Ideas to Action:

Independent research for global prosperity

Summary

The FAO is the cornerstone of the international food security architecture with a broad mandate to help govern the world’s food and agricultural system. That mandate is facing new challenges as food security is threatened by climate change, higher energy and fuel process, a global population expected to reach 9.6 billion by 2050, and greater worldwide demand for resource-intensive meat. To meet these challenges, the FAO should refocus on its core operational work, favoring the provision of global public goods such as sound statistical analysis and early-warning systems for famine over short-term earmarked projects that reflect donor priorities instead of country needs. Such a refocus will require improvements in the FAO’s governance.

Time for FAO to Shift to a Higher Gear

In 2012, the Center for Global Development (CGD) convened the Working Group on Food Security, bringing together 22 experts in food policy, nutrition, agriculture, and economic development from around the world. The group’s task was to review pressing challenges to agricultural development and food security and take stock of the Rome-based United Nations food agencies charged with addressing them. The working group decided to focus on the largest of those agencies—the Food and Agriculture Organization (FAO)—and has two key recommendations.

First, shift the focus to global public goods

FAO member governments should reallocate budgetary outlays to spend about 50 percent of FAO resources—rather than 35 percent currently—on global public goods. Those include assembling, publishing, and analyzing data on food production and consumption; developing early-warning systems related to hunger, disease, and pests; and providing a neutral forum for policy dialogue on issues related to food security and agriculture. Such global public goods are the FAO’s most visible and influential contribution, and, in truth, there is no realistic alternative source for them.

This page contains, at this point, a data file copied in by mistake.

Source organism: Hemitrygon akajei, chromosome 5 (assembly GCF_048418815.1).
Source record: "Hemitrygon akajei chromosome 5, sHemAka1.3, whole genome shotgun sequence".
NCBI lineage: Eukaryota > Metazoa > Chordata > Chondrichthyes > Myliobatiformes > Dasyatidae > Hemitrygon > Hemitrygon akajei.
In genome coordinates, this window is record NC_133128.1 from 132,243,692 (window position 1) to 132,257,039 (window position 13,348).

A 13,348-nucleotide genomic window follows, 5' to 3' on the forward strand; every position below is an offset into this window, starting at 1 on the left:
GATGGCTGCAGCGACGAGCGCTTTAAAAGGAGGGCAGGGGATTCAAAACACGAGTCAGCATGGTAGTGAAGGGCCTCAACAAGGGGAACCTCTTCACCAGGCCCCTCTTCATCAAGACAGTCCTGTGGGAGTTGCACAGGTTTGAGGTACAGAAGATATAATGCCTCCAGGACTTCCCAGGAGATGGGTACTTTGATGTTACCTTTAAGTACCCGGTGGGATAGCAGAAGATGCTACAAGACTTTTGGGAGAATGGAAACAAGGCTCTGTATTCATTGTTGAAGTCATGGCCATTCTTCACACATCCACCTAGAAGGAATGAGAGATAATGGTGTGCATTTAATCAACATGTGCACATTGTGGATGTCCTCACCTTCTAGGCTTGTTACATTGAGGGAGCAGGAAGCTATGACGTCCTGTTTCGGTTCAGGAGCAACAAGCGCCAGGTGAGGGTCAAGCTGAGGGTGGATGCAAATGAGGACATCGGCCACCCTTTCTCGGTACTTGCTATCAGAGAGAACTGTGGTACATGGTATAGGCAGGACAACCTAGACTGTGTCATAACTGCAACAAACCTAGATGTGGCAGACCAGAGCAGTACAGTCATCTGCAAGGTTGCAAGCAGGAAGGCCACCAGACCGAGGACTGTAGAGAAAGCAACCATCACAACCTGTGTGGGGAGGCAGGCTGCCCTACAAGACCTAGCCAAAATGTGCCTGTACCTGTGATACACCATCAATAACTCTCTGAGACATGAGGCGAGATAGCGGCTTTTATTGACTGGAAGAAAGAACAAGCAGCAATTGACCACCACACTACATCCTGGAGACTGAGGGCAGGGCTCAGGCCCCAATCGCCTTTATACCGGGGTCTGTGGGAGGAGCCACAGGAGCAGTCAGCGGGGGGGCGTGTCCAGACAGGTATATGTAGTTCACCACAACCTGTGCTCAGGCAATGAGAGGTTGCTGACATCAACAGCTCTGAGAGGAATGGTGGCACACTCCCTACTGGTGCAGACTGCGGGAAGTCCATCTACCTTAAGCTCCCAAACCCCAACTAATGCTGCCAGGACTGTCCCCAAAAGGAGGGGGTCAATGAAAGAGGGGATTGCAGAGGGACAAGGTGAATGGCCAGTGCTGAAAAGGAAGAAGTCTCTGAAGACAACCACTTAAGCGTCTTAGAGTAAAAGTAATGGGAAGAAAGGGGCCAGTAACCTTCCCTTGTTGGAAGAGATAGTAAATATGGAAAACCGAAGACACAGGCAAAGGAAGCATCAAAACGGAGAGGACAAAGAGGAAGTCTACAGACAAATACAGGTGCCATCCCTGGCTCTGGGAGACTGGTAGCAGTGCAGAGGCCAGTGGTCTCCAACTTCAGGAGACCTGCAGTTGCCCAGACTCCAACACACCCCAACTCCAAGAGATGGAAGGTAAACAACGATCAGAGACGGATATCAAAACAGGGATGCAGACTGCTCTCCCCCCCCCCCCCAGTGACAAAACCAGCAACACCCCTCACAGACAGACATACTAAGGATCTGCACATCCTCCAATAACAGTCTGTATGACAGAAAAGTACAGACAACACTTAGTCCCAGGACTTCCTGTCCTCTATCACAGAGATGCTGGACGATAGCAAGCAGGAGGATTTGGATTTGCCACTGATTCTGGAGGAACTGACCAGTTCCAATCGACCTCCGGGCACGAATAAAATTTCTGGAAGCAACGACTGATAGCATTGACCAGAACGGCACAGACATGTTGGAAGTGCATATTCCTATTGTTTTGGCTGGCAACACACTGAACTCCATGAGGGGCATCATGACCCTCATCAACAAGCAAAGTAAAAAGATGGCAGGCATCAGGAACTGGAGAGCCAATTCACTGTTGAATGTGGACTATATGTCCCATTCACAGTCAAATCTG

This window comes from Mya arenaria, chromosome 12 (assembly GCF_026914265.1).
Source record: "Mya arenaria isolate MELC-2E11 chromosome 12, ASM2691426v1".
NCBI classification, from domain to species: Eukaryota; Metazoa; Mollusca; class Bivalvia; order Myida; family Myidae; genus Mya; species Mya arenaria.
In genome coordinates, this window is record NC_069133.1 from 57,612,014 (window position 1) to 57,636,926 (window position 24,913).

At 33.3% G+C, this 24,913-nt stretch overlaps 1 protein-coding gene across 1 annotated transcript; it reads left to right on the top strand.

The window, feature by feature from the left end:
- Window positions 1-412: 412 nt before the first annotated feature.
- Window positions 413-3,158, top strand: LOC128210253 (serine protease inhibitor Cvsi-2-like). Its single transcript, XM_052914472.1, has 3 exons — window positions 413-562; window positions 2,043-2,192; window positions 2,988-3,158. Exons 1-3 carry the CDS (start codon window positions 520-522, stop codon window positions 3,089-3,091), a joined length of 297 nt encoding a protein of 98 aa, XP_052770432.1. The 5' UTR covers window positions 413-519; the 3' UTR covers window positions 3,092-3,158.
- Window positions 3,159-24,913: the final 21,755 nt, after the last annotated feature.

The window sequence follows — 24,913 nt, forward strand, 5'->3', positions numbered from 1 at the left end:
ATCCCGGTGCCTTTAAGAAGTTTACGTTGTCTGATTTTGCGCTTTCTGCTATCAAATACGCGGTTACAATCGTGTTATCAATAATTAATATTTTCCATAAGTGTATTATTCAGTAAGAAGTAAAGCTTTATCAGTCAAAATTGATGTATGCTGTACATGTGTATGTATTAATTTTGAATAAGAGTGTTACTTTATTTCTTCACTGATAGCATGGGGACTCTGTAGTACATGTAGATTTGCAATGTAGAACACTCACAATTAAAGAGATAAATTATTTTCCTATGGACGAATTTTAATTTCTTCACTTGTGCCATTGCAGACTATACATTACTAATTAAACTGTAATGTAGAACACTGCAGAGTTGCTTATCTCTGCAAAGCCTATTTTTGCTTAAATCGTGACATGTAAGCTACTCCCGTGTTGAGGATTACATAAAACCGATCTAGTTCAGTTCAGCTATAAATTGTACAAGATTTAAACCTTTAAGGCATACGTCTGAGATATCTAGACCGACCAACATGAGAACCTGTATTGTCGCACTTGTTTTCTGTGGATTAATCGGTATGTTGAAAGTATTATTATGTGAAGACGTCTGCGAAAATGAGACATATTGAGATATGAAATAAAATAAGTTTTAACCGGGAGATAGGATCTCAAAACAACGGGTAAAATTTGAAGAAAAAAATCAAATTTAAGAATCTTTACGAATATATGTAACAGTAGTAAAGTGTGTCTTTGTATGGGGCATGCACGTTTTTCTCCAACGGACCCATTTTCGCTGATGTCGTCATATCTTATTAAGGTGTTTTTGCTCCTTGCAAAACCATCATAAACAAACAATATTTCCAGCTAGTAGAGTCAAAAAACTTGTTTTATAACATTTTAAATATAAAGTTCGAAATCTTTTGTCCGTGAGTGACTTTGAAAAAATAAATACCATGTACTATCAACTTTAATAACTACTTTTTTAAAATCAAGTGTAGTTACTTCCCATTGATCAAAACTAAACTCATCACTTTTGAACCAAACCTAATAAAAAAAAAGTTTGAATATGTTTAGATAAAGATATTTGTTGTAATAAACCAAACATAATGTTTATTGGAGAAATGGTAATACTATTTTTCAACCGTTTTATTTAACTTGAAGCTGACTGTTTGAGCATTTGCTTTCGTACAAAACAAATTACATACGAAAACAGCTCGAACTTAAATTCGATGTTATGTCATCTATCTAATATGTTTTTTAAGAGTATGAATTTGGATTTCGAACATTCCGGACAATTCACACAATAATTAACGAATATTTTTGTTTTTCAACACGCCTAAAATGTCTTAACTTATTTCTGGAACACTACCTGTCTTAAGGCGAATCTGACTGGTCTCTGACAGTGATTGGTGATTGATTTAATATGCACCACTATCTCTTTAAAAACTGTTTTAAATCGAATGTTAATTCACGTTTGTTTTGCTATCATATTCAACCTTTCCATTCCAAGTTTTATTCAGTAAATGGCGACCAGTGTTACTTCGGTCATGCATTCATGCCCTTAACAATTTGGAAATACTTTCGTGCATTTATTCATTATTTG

The FAO should focus more on global public goods and strengthen its statistical work.

In particular, the FAO should strengthen its statistical work. Member governments should boost the FAO’s statistical capacity, a move that will require additional resources and the continued involvement of influential bodies like CGIAR and the Bill and Melinda Gates Foundation. Despite recent progress, the FAO’s statistical capacity remains inadequate.

Second, improve institutional governance

Member governments (especially the larger donors) should ensure that financing for the FAO is aligned with its priorities. Rather than funding earmarked, short-term programs that could be delivered by other organizations, members should provide a reliable stream of funds for FAO core activities that make the most of its comparative advantage as an organization with global reach and responsibilities.  Similarly, member governments should relinquish short-run, locally visible FAO projects in exchange for a greater role in policy formulation, advocacy, and development activities that offer more substantial, longer-term dividends. 

The Food and Agriculture Challenge

About 870 million people suffer from chronic hunger, most of them in the developing world. Between two and three times that number are affected by micronutrient deficiency, also called hidden hunger. Since the Millennium Summit in 2000, the world has made some progress in reducing chronic hunger, despite setbacks since 2007–2008. Nonetheless, the target of halving hunger from its 1990s level by 2015 remains a challenge.